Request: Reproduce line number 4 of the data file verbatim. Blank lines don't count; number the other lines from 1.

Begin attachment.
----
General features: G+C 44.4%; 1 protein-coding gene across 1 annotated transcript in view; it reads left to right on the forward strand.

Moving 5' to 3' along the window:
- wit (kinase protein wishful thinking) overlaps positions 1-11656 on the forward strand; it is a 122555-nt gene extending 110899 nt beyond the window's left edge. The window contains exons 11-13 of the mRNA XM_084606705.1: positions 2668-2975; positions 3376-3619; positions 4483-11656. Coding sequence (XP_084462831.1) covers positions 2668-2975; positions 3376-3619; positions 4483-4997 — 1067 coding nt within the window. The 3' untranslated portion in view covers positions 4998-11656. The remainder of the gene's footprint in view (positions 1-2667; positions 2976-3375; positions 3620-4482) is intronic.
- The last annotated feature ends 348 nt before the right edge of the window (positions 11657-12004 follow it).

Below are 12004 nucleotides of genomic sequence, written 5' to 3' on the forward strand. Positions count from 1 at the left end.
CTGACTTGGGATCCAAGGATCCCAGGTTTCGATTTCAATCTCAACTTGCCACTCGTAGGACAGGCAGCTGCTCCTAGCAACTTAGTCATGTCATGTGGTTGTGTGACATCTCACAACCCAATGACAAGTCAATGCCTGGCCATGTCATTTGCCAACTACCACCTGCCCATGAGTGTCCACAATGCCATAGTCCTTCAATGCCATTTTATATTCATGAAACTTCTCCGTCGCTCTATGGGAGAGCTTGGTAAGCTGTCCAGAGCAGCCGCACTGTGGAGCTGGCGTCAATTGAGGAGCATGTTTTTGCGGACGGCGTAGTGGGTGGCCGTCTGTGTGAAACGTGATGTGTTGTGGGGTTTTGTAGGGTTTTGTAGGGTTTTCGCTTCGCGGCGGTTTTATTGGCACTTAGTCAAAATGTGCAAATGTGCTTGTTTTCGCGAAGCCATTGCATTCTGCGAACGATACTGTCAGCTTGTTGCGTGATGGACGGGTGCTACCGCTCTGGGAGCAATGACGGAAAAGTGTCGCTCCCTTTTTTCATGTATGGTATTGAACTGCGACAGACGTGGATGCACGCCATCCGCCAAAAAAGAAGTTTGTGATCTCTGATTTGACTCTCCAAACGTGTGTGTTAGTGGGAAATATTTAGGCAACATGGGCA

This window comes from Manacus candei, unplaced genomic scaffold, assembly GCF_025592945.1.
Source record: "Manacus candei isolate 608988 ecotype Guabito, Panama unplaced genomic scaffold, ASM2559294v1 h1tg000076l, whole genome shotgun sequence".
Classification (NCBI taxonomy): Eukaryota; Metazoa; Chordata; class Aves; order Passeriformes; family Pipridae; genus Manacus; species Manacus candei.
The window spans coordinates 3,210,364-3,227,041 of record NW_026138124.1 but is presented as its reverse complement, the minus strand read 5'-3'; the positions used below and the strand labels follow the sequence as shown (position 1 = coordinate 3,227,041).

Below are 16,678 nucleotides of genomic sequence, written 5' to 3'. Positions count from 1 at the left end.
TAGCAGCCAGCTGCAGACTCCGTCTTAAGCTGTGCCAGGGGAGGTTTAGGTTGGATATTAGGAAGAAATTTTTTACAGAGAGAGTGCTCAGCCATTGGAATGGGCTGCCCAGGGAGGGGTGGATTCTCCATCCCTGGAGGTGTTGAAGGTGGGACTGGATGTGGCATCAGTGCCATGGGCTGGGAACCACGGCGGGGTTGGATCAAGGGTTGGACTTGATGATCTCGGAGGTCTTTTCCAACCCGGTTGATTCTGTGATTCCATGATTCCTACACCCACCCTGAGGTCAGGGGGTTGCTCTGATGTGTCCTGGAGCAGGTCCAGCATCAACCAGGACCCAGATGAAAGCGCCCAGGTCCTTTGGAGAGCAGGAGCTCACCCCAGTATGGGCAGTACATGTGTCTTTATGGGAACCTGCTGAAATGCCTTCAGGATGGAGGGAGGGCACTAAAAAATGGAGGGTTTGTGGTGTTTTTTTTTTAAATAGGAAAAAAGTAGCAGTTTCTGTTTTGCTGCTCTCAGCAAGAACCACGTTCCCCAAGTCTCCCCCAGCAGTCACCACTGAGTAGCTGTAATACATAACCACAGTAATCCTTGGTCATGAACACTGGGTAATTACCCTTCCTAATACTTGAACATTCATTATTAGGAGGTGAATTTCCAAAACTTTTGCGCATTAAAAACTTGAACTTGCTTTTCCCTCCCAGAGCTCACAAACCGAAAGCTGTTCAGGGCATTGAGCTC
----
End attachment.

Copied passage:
- The last annotated feature ends 348 nt before the right edge of the window (positions 11657-12004 follow it).